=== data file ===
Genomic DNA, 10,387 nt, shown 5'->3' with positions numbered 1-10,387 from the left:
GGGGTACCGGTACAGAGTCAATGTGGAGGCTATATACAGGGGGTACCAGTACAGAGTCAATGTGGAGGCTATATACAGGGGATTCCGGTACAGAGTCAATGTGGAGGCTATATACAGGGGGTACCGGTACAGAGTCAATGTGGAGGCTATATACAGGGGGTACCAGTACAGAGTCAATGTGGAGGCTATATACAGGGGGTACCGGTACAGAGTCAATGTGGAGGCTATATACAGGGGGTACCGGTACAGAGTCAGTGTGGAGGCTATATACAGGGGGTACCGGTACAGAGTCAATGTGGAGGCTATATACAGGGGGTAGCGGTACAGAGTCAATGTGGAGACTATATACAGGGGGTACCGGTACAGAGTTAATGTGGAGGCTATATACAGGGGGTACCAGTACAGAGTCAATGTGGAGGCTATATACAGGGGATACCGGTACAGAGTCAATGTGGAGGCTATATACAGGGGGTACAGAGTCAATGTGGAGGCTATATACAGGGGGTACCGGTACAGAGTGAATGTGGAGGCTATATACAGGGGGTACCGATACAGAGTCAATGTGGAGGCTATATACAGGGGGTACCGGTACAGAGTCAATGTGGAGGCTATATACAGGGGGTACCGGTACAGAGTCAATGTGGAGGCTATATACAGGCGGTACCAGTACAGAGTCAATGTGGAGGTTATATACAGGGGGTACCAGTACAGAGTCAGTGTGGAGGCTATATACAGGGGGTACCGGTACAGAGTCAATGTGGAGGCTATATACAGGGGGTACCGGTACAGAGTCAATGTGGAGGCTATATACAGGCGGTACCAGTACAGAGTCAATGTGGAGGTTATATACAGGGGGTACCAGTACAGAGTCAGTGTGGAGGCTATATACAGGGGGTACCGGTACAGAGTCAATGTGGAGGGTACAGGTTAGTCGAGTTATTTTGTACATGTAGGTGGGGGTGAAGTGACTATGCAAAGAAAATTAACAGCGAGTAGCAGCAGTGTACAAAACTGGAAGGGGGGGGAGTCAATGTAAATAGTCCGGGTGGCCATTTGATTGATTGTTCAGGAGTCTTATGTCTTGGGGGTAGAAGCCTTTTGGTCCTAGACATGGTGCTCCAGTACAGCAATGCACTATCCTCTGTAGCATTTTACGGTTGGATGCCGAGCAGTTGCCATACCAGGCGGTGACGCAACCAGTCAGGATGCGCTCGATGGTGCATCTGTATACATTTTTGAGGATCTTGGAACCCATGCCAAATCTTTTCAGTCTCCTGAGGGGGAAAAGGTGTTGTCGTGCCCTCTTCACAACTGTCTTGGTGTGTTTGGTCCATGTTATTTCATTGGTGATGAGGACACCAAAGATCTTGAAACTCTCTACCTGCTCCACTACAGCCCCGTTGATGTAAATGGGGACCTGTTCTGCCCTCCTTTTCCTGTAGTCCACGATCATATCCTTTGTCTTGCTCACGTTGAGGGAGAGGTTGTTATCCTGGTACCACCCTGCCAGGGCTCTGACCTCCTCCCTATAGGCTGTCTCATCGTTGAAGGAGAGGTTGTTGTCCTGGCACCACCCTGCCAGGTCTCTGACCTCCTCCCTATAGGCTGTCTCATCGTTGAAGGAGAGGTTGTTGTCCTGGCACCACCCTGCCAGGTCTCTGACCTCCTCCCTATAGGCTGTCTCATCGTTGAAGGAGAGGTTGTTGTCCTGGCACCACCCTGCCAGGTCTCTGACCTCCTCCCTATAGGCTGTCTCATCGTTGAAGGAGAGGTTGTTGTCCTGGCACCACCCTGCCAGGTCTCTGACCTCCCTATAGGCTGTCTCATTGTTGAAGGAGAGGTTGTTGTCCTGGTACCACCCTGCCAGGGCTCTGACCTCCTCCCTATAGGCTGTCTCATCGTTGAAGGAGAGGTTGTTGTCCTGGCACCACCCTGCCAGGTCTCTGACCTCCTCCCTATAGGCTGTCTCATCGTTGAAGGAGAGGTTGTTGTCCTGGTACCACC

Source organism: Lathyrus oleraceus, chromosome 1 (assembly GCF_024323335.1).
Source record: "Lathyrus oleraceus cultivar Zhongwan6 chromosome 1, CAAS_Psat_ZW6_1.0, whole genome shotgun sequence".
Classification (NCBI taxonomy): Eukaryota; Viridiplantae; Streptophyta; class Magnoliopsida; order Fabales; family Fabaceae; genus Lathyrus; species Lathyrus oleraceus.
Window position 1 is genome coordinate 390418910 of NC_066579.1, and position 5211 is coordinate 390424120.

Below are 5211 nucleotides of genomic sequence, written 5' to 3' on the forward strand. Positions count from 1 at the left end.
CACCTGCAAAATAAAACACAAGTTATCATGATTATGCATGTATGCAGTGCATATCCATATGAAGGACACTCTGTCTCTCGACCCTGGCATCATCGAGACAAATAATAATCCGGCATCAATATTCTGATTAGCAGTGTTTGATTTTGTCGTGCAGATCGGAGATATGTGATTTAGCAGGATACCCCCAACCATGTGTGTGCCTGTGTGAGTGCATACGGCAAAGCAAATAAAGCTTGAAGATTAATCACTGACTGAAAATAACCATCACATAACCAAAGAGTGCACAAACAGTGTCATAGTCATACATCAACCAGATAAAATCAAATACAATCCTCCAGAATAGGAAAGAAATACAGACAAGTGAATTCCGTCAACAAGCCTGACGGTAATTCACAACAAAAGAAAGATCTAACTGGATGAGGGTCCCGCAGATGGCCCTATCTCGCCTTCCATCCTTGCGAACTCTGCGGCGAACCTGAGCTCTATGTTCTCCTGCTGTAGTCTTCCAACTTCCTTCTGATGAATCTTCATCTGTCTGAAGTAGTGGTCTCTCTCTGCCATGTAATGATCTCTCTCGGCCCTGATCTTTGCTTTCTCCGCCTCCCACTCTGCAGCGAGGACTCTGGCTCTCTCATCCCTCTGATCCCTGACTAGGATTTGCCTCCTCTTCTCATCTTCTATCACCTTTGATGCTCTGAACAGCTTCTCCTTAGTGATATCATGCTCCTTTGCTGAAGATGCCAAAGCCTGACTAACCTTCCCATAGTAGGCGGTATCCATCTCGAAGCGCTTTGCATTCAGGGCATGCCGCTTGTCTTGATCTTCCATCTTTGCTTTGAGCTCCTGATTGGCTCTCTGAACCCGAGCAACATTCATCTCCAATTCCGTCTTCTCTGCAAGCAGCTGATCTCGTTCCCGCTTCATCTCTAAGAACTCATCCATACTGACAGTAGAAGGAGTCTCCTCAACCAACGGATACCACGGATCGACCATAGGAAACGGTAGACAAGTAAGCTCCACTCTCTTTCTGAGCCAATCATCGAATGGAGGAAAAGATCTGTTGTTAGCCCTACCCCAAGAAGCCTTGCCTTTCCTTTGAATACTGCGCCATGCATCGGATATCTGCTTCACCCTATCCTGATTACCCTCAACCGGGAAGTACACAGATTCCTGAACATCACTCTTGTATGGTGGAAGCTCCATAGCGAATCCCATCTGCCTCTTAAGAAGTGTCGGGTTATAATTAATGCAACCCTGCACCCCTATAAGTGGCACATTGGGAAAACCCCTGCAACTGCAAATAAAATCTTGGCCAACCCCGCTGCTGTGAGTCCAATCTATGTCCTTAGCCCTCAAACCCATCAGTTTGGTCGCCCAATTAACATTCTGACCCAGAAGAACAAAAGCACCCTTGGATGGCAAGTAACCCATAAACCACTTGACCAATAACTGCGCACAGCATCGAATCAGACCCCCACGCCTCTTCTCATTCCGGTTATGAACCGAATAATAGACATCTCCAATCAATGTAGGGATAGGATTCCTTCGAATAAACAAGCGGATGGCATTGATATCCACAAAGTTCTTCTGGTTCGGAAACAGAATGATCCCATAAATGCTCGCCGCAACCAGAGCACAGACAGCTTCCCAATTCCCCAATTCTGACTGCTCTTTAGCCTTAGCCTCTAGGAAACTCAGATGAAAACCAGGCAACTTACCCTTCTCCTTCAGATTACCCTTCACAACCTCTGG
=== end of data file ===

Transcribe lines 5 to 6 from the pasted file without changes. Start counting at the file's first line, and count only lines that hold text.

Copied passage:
Classification (NCBI taxonomy): Eukaryota; Viridiplantae; Streptophyta; class Magnoliopsida; order Fabales; family Fabaceae; genus Lathyrus; species Lathyrus oleraceus.
Window position 1 is genome coordinate 390418910 of NC_066579.1, and position 5211 is coordinate 390424120.